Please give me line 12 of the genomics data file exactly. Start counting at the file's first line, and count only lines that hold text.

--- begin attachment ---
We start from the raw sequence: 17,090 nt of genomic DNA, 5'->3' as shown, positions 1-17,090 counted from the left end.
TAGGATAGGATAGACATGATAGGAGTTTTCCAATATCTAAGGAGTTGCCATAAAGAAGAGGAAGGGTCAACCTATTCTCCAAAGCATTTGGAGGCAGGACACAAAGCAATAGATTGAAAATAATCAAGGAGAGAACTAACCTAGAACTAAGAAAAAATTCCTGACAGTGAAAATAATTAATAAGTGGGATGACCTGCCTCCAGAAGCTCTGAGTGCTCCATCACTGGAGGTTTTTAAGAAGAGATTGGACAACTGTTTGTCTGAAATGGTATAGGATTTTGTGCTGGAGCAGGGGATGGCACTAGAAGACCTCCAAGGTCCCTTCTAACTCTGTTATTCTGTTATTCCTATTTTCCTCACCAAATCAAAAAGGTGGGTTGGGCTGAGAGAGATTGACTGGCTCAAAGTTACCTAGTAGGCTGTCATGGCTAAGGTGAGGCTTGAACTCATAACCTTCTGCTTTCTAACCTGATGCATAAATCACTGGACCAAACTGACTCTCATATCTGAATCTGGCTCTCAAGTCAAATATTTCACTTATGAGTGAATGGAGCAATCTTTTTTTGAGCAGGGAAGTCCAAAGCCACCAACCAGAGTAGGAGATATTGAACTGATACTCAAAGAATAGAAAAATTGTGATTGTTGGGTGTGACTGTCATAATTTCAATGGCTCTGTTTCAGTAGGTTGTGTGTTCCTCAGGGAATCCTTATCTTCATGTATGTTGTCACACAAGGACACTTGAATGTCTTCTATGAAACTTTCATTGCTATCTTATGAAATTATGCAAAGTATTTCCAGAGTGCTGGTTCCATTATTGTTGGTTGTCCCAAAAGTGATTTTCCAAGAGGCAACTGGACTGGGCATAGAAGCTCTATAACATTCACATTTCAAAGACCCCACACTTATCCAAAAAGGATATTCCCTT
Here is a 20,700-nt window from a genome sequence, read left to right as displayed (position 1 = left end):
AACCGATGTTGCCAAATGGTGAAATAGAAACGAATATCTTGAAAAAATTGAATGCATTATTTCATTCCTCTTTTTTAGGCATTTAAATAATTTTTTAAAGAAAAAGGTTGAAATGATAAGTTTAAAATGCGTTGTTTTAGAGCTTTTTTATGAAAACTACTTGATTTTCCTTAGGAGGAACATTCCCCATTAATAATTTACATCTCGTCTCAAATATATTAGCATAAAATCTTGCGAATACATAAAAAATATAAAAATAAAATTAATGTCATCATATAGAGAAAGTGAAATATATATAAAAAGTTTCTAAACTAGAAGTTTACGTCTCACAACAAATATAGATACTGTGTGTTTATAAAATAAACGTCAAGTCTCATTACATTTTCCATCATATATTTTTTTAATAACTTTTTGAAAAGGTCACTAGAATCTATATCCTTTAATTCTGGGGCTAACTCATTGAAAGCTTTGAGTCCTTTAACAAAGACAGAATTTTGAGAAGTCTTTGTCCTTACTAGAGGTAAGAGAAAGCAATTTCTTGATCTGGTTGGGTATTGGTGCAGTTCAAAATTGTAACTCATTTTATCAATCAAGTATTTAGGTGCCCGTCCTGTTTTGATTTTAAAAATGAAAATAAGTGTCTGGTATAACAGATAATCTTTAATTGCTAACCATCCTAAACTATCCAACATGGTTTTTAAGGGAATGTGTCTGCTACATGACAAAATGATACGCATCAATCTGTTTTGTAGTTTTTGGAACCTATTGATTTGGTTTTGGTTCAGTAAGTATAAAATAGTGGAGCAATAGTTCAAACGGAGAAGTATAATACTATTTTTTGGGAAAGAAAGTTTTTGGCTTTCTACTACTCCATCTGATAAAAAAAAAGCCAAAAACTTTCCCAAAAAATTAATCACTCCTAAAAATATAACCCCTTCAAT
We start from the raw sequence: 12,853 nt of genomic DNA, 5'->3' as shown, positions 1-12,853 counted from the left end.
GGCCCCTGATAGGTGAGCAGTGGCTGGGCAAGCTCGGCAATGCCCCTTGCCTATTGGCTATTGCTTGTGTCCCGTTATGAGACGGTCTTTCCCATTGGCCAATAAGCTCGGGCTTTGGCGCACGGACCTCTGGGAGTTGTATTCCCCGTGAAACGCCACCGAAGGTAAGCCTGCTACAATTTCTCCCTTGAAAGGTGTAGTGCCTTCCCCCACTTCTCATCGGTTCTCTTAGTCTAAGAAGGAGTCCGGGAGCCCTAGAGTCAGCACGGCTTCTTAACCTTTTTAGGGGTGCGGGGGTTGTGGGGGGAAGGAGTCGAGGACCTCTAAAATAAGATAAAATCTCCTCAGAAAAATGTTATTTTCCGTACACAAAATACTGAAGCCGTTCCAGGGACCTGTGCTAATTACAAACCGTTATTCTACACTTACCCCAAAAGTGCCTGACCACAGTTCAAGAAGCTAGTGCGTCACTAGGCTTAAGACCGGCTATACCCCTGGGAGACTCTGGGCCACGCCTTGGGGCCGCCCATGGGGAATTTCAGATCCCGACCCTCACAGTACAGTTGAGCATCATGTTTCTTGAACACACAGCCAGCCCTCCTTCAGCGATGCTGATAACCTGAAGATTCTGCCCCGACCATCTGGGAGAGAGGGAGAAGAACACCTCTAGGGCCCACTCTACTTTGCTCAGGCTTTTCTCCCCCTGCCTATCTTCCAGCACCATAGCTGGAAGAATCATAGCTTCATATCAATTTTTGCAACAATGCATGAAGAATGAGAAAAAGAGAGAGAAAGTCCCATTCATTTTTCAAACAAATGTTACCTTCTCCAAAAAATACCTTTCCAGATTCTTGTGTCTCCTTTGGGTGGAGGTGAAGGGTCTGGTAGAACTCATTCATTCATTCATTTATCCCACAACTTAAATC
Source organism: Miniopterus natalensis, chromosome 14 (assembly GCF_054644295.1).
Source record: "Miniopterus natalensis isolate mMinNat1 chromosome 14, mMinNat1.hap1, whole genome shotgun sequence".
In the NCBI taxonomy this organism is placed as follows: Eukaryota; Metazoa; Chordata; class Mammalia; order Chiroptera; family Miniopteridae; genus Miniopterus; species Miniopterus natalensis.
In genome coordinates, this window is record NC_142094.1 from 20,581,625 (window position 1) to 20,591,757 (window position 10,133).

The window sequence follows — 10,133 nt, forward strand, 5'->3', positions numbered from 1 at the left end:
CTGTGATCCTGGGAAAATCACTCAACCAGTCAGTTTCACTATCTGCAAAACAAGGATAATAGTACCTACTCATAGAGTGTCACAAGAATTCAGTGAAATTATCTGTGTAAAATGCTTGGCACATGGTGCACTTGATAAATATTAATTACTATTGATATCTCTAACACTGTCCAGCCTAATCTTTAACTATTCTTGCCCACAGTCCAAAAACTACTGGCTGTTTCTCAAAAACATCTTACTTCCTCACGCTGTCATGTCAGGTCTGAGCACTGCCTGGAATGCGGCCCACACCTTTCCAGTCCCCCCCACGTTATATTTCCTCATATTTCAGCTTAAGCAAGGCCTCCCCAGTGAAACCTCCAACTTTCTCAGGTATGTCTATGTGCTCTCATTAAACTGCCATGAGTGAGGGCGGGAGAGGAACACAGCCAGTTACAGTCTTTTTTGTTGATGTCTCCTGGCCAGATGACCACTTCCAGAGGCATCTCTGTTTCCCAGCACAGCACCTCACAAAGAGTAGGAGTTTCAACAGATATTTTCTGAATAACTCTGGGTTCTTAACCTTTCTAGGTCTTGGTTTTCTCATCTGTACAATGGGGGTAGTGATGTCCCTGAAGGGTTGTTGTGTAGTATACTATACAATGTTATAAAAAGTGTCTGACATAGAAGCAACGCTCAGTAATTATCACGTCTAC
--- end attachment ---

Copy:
CTGTGATCCTGGGAAAATCACTCAACCAGTCAGTTTCACTATCTGCAAAACAAGGATAATAGTACCTACTCATAGAGTGTCACAAGAATTCAGTGAAATTATCTGTGTAAAATGCTTGGCACATGGTGCACTTGATAAATATTAATTACTATTGATATCTCTAACACTGTCCAGCCTAATCTTTAACTATTCTTGCCCACAGTCCAAAAACTACTGGCTGTTTCTCAAAAACATCTTACTTCCTCACGCTGTCATGTCAGGTCTGAGCACTGCCTGGAATGCGGCCCACACCTTTCCAGTCCCCCCCACGTTATATTTCCTCATATTTCAGCTTAAGCAAGGCCTCCCCAGTGAAACCTCCAACTTTCTCAGGTATGTCTATGTGCTCTCATTAAACTGCCATGAGTGAGGGCGGGAGAGGAACACAGCCAGTTACAGTCTTTTTTGTTGATGTCTCCTGGCCAGATGACCACTTCCAGAGGCATCTCTGTTTCCCAGCACAGCACCTCACAAAGAGTAGGAGTTTCAACAGATATTTTCTGAATAACTCTGGGTTCTTAACCTTTCTAGGTCTTGGTTTTCTCATCTGTACAATGGGGGTAGTGATGTCCCTGAAGGGTTGTTGTGTAGTATACTATACAATGTTATAAAAAGTGTCTGACATAGAAGCAACGCTCAGTAATTATCACGTCTAC